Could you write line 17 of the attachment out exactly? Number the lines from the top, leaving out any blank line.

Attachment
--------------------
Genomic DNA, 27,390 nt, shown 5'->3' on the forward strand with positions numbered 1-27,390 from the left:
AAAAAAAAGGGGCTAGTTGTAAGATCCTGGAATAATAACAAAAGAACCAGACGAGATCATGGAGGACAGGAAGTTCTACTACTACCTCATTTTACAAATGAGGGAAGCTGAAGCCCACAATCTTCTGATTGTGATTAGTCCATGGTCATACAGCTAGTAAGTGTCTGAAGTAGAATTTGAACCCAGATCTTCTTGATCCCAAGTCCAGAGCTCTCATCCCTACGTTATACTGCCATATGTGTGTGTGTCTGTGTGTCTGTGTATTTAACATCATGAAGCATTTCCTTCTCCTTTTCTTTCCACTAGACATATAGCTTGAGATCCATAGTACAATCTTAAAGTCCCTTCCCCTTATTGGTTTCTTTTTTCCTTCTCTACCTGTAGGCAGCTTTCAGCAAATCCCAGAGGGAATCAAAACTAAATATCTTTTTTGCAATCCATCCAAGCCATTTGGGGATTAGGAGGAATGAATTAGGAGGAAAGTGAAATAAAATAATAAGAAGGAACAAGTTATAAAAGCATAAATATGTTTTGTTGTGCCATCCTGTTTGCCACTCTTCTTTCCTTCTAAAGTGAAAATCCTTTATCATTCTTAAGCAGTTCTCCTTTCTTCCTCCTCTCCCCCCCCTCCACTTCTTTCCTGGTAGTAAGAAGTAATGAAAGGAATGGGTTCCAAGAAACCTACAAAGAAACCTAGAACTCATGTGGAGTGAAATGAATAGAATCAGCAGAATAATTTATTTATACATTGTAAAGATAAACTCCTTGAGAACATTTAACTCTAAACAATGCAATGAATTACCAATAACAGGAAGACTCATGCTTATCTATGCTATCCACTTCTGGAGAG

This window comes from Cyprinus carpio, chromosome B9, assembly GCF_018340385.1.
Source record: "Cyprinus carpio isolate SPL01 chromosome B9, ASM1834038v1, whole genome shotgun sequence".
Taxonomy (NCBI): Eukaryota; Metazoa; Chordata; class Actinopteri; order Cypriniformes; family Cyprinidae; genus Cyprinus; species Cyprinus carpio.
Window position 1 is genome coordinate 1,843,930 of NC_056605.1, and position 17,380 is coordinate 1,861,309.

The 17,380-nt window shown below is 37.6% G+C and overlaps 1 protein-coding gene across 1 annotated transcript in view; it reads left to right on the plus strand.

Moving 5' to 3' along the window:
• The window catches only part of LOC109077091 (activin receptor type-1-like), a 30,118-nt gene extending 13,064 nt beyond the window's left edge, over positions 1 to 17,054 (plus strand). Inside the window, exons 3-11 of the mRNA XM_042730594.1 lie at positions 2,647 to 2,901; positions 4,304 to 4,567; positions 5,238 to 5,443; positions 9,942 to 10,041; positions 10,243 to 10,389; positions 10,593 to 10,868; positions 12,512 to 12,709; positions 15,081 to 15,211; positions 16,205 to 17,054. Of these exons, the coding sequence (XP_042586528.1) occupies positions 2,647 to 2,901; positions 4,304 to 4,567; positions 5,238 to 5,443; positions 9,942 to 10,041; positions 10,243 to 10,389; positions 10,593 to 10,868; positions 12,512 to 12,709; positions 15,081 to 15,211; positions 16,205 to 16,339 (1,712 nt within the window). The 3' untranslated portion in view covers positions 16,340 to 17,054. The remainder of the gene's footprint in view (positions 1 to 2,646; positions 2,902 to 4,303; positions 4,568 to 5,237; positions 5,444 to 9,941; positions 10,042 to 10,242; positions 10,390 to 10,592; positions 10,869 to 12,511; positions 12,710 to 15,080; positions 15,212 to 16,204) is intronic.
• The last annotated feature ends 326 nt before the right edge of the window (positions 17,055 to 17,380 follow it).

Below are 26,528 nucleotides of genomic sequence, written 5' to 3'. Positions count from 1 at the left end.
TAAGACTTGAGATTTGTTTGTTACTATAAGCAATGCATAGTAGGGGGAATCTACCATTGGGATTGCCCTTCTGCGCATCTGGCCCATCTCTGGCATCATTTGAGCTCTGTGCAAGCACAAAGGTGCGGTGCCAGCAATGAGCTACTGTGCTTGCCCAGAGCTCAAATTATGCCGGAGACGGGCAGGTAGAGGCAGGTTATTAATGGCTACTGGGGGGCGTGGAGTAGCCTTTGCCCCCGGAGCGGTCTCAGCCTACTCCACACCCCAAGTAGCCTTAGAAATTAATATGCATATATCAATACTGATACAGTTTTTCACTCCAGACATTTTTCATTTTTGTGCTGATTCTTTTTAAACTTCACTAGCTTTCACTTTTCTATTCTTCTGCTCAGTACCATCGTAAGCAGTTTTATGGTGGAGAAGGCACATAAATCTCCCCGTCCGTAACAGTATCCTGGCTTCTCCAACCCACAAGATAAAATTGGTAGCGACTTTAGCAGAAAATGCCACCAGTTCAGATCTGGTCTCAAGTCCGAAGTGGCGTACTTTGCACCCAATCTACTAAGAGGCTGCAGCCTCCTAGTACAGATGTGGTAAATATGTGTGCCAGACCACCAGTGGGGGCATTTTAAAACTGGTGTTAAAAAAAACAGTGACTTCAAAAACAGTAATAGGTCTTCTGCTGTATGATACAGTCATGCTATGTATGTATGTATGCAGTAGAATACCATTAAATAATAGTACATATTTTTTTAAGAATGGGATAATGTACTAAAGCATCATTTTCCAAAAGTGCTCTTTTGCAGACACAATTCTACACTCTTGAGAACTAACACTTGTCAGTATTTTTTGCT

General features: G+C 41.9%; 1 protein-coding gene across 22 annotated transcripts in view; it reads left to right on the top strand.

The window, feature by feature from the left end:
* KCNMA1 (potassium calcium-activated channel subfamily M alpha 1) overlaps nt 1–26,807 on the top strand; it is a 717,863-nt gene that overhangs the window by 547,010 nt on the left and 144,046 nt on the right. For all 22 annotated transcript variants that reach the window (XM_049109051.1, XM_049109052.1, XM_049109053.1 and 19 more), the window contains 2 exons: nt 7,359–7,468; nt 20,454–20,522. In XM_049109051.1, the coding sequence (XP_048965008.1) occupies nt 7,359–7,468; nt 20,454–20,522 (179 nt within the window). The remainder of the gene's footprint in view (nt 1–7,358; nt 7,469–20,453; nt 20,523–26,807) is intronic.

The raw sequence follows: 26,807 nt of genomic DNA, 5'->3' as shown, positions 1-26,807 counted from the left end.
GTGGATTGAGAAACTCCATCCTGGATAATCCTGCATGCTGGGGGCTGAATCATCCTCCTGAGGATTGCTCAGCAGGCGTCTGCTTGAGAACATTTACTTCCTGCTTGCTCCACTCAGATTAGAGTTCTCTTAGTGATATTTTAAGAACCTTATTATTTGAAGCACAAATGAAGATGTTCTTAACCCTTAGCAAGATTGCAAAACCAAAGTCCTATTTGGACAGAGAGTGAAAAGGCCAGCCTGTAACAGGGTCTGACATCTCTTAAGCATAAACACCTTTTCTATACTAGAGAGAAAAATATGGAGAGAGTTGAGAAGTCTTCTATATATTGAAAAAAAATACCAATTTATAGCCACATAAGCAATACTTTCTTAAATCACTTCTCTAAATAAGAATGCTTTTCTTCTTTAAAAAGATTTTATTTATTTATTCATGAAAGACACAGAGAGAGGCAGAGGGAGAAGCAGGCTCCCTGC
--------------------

GTGGATTGAGAAACTCCATCCTGGATAATCCTGCATGCTGGGGGCTGAATCATCCTCCTGAGGATTGCTCAGCAGGCGTCTGCTTGAGAACATTTACTTCCTGCTTGCTCCACTCAGATTAGAGTTCTCTTAGTGATATTTTAAGAACCTTATTATTTGAAGCACAAATGAAGATGTTCTTAACCCTTAGCAAGATTGCAAAACCAAAGTCCTATTTGGACAGAGAGTGAAAAGGCCAGCCTGTAACAGGGTCTGACATCTCTTAAGCATAAACACCTTTTCTATACTAGAGAGAAAAATATGGAGAGAGTTGAGAAGTCTTCTATATATTGAAAAAAAATACCAATTTATAGCCACATAAGCAATACTTTCTTAAATCACTTCTCTAAATAAGAATGCTTTTCTTCTTTAAAAAGATTTTATTTATTTATTCATGAAAGACACAGAGAGAGGCAGAGGGAGAAGCAGGCTCCCTGC